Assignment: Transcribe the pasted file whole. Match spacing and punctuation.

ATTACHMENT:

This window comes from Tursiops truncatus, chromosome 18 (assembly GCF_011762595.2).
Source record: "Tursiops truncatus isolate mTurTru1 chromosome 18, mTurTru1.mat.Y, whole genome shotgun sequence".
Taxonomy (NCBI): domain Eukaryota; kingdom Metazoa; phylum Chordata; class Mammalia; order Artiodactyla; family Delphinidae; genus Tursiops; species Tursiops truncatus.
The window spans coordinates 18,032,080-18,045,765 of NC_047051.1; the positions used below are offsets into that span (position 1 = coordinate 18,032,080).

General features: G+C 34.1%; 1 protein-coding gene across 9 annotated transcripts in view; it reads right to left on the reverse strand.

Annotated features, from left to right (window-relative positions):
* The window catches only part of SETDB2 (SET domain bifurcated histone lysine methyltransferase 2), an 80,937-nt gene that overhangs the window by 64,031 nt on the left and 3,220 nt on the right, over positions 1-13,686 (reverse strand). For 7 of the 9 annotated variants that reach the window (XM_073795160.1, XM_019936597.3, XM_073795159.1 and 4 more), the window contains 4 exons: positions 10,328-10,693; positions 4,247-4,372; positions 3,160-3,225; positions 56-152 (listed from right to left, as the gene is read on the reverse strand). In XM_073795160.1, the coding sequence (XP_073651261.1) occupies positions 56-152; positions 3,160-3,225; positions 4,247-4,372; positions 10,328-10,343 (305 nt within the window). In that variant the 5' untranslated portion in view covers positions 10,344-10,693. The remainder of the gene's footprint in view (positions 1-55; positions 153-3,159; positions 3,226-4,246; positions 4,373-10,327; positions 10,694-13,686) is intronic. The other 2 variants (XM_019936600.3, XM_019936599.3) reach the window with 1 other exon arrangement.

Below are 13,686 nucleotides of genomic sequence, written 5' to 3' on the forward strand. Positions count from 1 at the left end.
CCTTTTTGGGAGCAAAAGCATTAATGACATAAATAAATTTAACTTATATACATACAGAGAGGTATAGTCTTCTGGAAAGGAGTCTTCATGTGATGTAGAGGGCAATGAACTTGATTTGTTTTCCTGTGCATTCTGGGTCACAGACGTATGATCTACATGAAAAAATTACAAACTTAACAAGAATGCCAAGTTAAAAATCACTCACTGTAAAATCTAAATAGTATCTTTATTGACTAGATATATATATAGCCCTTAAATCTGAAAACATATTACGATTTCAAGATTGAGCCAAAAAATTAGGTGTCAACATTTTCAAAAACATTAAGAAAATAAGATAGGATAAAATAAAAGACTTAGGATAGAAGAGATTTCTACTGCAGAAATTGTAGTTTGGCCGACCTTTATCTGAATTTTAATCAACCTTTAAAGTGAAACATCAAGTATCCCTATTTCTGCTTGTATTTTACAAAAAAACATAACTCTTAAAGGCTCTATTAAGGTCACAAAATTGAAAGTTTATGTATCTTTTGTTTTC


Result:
This window comes from Tursiops truncatus, chromosome 18 (assembly GCF_011762595.2).
Source record: "Tursiops truncatus isolate mTurTru1 chromosome 18, mTurTru1.mat.Y, whole genome shotgun sequence".
Taxonomy (NCBI): domain Eukaryota; kingdom Metazoa; phylum Chordata; class Mammalia; order Artiodactyla; family Delphinidae; genus Tursiops; species Tursiops truncatus.
The window spans coordinates 18,032,080-18,045,765 of NC_047051.1; the positions used below are offsets into that span (position 1 = coordinate 18,032,080).

General features: G+C 34.1%; 1 protein-coding gene across 9 annotated transcripts in view; it reads right to left on the reverse strand.

Annotated features, from left to right (window-relative positions):
* The window catches only part of SETDB2 (SET domain bifurcated histone lysine methyltransferase 2), an 80,937-nt gene that overhangs the window by 64,031 nt on the left and 3,220 nt on the right, over positions 1-13,686 (reverse strand). For 7 of the 9 annotated variants that reach the window (XM_073795160.1, XM_019936597.3, XM_073795159.1 and 4 more), the window contains 4 exons: positions 10,328-10,693; positions 4,247-4,372; positions 3,160-3,225; positions 56-152 (listed from right to left, as the gene is read on the reverse strand). In XM_073795160.1, the coding sequence (XP_073651261.1) occupies positions 56-152; positions 3,160-3,225; positions 4,247-4,372; positions 10,328-10,343 (305 nt within the window). In that variant the 5' untranslated portion in view covers positions 10,344-10,693. The remainder of the gene's footprint in view (positions 1-55; positions 153-3,159; positions 3,226-4,246; positions 4,373-10,327; positions 10,694-13,686) is intronic. The other 2 variants (XM_019936600.3, XM_019936599.3) reach the window with 1 other exon arrangement.

Below are 13,686 nucleotides of genomic sequence, written 5' to 3' on the forward strand. Positions count from 1 at the left end.
CCTTTTTGGGAGCAAAAGCATTAATGACATAAATAAATTTAACTTATATACATACAGAGAGGTATAGTCTTCTGGAAAGGAGTCTTCATGTGATGTAGAGGGCAATGAACTTGATTTGTTTTCCTGTGCATTCTGGGTCACAGACGTATGATCTACATGAAAAAATTACAAACTTAACAAGAATGCCAAGTTAAAAATCACTCACTGTAAAATCTAAATAGTATCTTTATTGACTAGATATATATATAGCCCTTAAATCTGAAAACATATTACGATTTCAAGATTGAGCCAAAAAATTAGGTGTCAACATTTTCAAAAACATTAAGAAAATAAGATAGGATAAAATAAAAGACTTAGGATAGAAGAGATTTCTACTGCAGAAATTGTAGTTTGGCCGACCTTTATCTGAATTTTAATCAACCTTTAAAGTGAAACATCAAGTATCCCTATTTCTGCTTGTATTTTACAAAAAAACATAACTCTTAAAGGCTCTATTAAGGTCACAAAATTGAAAGTTTATGTATCTTTTGTTTTC